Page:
The Mysterious Disorder
AUTISM is a lifelong neuro-developmental disorder that affects the brain’s function. The first signs usually appear before a child is three years old. People with autism often find social interaction difficult, have problems with verbal and non-verbal communication, demonstrate restrictive and repetitive behavior, have a limited set of interests and activities, and experience over or under sensitivity to sound, touch, taste, smell, light or colors.
Autism is one of the five recognized disorders in the autism spectrum (ASDs), the other four being Asperger syndrome, Rett syndrome, Childhood dis-integrative disorder, and Pervasive Developmental Disorder-Not Otherwise Specified (commonly abbreviated as PDD-NOS)
The three main areas of difficulty; which all people with autism share are sometimes known as the 'triad of impairments'. They are:
- Difficulty with social communication: People with autism have difficulties with both verbal and non-verbal language.
- Difficulty with social interaction: People with autism often have difficulty recognizing or understanding other people's emotions and feelings, and expressing their own, which can make it more difficult for them to fit in socially
- Difficulty with social imagination: Difficulties with social imagination mean that people with autism find it hard to understand and interpret other people's thoughts, feelings and actions, predict what will happen next or what could happen next, understand the concept of danger, engage in imaginative play and activities, prepare for change and plan for the future, and cope in new or unfamiliar situations.
Cause of Autism
Symptoms of Autism
A cause for autism has not yet been identified. Many theories about autism from that past have now been proven to be false. The truth is:
- Autism is not a mental illness.
- Children with autism do not choose to sometimes misbehave and act distracted.
- Bad parenting does not cause autism.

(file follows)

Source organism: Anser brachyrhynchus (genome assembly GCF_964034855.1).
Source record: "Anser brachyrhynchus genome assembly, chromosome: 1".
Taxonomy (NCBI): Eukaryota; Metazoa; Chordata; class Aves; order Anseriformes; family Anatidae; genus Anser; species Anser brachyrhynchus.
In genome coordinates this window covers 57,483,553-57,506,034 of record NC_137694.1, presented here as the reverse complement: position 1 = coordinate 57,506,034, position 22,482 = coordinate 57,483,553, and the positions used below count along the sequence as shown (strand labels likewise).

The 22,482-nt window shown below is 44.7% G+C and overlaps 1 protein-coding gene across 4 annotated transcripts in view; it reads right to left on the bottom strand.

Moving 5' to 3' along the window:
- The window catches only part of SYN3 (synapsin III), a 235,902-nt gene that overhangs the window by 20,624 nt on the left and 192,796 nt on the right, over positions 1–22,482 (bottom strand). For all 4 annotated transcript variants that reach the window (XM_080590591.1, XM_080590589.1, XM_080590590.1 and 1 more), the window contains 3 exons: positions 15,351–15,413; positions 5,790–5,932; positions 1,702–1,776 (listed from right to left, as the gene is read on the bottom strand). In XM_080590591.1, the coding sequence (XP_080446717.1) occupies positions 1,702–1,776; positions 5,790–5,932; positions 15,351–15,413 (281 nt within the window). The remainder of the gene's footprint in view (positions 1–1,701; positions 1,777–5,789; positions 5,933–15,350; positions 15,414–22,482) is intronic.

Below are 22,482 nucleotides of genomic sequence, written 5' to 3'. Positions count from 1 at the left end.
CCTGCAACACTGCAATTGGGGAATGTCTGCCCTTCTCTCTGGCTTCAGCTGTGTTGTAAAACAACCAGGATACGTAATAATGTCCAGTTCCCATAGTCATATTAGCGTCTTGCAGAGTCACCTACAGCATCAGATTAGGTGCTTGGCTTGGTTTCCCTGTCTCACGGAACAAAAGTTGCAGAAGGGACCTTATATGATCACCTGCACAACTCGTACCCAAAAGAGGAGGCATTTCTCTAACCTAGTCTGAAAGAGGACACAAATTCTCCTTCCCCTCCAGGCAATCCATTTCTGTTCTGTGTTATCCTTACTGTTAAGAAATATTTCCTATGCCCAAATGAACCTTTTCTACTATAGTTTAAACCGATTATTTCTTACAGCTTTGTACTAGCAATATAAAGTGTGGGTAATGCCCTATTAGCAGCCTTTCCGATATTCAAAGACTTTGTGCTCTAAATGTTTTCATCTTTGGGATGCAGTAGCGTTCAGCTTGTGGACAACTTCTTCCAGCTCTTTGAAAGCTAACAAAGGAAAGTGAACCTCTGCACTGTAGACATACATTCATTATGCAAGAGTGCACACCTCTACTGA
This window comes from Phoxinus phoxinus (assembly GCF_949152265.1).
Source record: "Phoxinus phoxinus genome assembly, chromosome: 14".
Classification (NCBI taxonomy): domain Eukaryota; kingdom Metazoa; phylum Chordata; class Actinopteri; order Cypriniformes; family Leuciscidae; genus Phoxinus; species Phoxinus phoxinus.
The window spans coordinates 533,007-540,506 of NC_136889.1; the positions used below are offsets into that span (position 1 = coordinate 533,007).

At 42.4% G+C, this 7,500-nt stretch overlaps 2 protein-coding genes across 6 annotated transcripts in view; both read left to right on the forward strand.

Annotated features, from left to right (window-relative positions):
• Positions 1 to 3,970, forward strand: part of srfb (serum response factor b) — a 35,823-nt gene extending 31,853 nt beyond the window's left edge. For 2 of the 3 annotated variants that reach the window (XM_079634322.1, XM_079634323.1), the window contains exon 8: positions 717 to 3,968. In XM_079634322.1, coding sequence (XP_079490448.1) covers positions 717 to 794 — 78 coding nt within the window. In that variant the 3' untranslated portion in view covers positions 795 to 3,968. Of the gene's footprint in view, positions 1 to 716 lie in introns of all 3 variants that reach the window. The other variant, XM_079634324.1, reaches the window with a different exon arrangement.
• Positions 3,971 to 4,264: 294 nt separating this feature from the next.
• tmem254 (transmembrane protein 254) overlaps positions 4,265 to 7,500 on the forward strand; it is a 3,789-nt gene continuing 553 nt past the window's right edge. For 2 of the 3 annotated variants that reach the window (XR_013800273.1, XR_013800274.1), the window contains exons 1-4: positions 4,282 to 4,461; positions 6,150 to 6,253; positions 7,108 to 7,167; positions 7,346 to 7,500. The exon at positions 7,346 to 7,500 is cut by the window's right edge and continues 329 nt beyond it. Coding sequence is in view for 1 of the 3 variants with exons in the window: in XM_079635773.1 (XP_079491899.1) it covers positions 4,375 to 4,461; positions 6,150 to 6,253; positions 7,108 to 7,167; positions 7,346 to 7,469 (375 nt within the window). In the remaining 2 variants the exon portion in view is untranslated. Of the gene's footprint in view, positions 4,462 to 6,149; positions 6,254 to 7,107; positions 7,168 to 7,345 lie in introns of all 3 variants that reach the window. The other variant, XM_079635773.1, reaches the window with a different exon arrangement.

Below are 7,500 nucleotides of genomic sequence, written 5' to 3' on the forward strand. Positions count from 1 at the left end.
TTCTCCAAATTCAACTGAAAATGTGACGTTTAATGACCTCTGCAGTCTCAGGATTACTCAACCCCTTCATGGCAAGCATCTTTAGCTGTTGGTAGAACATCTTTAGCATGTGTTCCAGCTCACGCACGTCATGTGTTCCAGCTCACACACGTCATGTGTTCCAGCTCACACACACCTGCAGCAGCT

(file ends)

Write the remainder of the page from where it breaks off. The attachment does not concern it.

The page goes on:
- Children do not have autism because they are possessed by bad spirit or evil’s eye.
- Children do not have autism as a result of sins parents committed.
- There are no known problems that can occur in childhood that will cause autism.
- Repetitive Behavior / Love of routines
- Sensory sensitivity
- Inability to communicate & socially interact
- Learning disabilities
Who is Affected by Autism?
Autism tends to occur more in boys than in girls. It can appear in children of all races, religions, and ethnic groups. Family economic status, lifestyle, and educational levels do not have an effect on whether or not a child is born with autism.
A diagnosis is the formal identification of autism. The person who makes the diagnosis must be very familiar with autism because there are so many different ways that autism can appear in a child. The best approach to diagnosis is to have a team of professionals which include a neurologist, psychologist, developmental pediatrician, learning consultant, and/or any other professional who knows about autism.
Management of Autism
At present, there is no 'cure' for autism. However, there is a range of interventions - methods. There are many therapies that help people manage autism, such as Applied Behavior Analysis (ABA), speech/language therapy, occupational therapy, sensory integration, vision therapy, music therapy, and auditory training. Certain medications, supplements and/or food restrictions may also help.
The main goals when treating children with autism are to lessen associated deficits and family distress, and to increase quality of life and functional independence. No single treatment is best and treatment is typically tailored to the child's needs. Families and the educational system are the main resources for treatment.
At an early age, children with autism should learn job skills and activity of daily living skills (ADLs) that will help them live in the community. Job skills may for example include sorting by color or size so they may get a job as a mail person in an office. ADLs include brushing one’s teeth, looking both ways when one crosses the street, speaking to another person while maintaining eye contact, and buying something at the supermarket. The more skills the child has, the more independent he/she may be in the future.